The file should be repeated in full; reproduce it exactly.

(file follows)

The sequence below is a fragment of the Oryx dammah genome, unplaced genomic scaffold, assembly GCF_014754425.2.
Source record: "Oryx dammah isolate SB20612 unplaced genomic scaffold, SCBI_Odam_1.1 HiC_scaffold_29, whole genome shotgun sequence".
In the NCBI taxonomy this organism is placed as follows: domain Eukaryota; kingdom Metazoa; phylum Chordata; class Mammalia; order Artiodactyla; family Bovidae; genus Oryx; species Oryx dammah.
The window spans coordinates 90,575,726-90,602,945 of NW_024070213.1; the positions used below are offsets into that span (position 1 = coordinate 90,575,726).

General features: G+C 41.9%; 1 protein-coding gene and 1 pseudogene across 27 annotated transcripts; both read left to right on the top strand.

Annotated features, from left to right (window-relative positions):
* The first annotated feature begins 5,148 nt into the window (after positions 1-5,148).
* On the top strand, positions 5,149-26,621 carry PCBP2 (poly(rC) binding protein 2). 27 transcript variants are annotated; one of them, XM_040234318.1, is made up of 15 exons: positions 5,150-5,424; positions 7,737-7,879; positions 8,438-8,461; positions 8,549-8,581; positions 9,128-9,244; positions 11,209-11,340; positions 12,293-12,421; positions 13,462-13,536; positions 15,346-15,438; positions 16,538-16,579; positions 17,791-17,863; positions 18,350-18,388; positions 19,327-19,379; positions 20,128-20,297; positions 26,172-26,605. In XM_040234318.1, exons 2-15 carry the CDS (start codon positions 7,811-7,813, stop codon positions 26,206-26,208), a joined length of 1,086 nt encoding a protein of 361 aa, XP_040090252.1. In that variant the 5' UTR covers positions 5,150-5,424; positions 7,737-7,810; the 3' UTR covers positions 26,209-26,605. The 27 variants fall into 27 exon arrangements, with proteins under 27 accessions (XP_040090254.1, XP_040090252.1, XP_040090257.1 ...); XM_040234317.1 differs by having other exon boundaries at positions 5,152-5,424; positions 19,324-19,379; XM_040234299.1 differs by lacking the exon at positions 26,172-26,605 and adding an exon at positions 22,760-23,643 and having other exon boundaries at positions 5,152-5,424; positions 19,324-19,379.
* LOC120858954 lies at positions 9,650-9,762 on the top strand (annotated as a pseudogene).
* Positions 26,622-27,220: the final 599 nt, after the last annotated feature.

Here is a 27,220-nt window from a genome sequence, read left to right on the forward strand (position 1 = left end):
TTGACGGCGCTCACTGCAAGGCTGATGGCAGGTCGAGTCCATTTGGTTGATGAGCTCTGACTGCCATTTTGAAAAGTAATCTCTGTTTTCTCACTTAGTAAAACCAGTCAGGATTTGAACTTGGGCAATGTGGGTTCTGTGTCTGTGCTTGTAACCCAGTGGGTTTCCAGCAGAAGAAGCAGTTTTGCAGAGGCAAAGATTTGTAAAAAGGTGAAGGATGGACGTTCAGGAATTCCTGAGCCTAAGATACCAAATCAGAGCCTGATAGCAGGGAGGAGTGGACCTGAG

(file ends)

The sequence below is a fragment of the Oryx dammah genome, unplaced genomic scaffold, assembly GCF_014754425.2.
Source record: "Oryx dammah isolate SB20612 unplaced genomic scaffold, SCBI_Odam_1.1 HiC_scaffold_29, whole genome shotgun sequence".
In the NCBI taxonomy this organism is placed as follows: domain Eukaryota; kingdom Metazoa; phylum Chordata; class Mammalia; order Artiodactyla; family Bovidae; genus Oryx; species Oryx dammah.
The window spans coordinates 90,575,726-90,602,945 of NW_024070213.1; the positions used below are offsets into that span (position 1 = coordinate 90,575,726).

General features: G+C 41.9%; 1 protein-coding gene and 1 pseudogene across 27 annotated transcripts; both read left to right on the top strand.

Annotated features, from left to right (window-relative positions):
* The first annotated feature begins 5,148 nt into the window (after positions 1-5,148).
* On the top strand, positions 5,149-26,621 carry PCBP2 (poly(rC) binding protein 2). 27 transcript variants are annotated; one of them, XM_040234318.1, is made up of 15 exons: positions 5,150-5,424; positions 7,737-7,879; positions 8,438-8,461; positions 8,549-8,581; positions 9,128-9,244; positions 11,209-11,340; positions 12,293-12,421; positions 13,462-13,536; positions 15,346-15,438; positions 16,538-16,579; positions 17,791-17,863; positions 18,350-18,388; positions 19,327-19,379; positions 20,128-20,297; positions 26,172-26,605. In XM_040234318.1, exons 2-15 carry the CDS (start codon positions 7,811-7,813, stop codon positions 26,206-26,208), a joined length of 1,086 nt encoding a protein of 361 aa, XP_040090252.1. In that variant the 5' UTR covers positions 5,150-5,424; positions 7,737-7,810; the 3' UTR covers positions 26,209-26,605. The 27 variants fall into 27 exon arrangements, with proteins under 27 accessions (XP_040090254.1, XP_040090252.1, XP_040090257.1 ...); XM_040234317.1 differs by having other exon boundaries at positions 5,152-5,424; positions 19,324-19,379; XM_040234299.1 differs by lacking the exon at positions 26,172-26,605 and adding an exon at positions 22,760-23,643 and having other exon boundaries at positions 5,152-5,424; positions 19,324-19,379.
* LOC120858954 lies at positions 9,650-9,762 on the top strand (annotated as a pseudogene).
* Positions 26,622-27,220: the final 599 nt, after the last annotated feature.

Here is a 27,220-nt window from a genome sequence, read left to right on the forward strand (position 1 = left end):
TTGACGGCGCTCACTGCAAGGCTGATGGCAGGTCGAGTCCATTTGGTTGATGAGCTCTGACTGCCATTTTGAAAAGTAATCTCTGTTTTCTCACTTAGTAAAACCAGTCAGGATTTGAACTTGGGCAATGTGGGTTCTGTGTCTGTGCTTGTAACCCAGTGGGTTTCCAGCAGAAGAAGCAGTTTTGCAGAGGCAAAGATTTGTAAAAAGGTGAAGGATGGACGTTCAGGAATTCCTGAGCCTAAGATACCAAATCAGAGCCTGATAGCAGGGAGGAGTGGACCTGAG